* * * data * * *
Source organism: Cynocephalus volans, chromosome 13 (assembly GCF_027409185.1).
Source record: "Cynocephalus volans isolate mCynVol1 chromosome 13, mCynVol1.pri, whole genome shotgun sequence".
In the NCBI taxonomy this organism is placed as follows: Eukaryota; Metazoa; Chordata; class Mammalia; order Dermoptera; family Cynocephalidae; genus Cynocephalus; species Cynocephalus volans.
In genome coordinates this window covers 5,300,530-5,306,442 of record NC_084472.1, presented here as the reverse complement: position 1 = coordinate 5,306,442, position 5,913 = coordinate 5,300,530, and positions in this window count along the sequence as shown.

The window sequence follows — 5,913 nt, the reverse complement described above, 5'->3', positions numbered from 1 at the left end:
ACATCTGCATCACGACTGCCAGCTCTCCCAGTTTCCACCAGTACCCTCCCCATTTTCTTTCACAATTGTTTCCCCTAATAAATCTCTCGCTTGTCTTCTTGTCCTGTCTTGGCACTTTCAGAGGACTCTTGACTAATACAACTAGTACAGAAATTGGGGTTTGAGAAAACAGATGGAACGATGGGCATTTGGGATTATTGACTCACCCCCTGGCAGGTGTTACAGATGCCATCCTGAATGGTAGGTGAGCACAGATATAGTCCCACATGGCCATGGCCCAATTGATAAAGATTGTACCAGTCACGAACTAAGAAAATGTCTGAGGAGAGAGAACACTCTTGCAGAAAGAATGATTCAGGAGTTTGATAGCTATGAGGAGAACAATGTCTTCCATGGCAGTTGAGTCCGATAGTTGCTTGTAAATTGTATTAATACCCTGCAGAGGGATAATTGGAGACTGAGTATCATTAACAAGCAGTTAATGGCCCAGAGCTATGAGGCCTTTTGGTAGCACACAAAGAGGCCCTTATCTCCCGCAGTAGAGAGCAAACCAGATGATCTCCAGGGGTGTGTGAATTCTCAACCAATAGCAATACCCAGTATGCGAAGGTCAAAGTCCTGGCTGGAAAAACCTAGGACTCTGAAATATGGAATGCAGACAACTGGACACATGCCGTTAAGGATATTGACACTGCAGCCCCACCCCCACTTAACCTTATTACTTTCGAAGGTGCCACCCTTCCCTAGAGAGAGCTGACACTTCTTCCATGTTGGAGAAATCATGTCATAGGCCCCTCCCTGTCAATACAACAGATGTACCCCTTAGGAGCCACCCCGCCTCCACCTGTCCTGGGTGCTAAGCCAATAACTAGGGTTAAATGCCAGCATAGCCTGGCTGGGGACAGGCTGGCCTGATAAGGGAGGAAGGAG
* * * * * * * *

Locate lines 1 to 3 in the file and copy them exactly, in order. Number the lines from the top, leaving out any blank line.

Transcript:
Source organism: Cynocephalus volans, chromosome 13 (assembly GCF_027409185.1).
Source record: "Cynocephalus volans isolate mCynVol1 chromosome 13, mCynVol1.pri, whole genome shotgun sequence".
In the NCBI taxonomy this organism is placed as follows: Eukaryota; Metazoa; Chordata; class Mammalia; order Dermoptera; family Cynocephalidae; genus Cynocephalus; species Cynocephalus volans.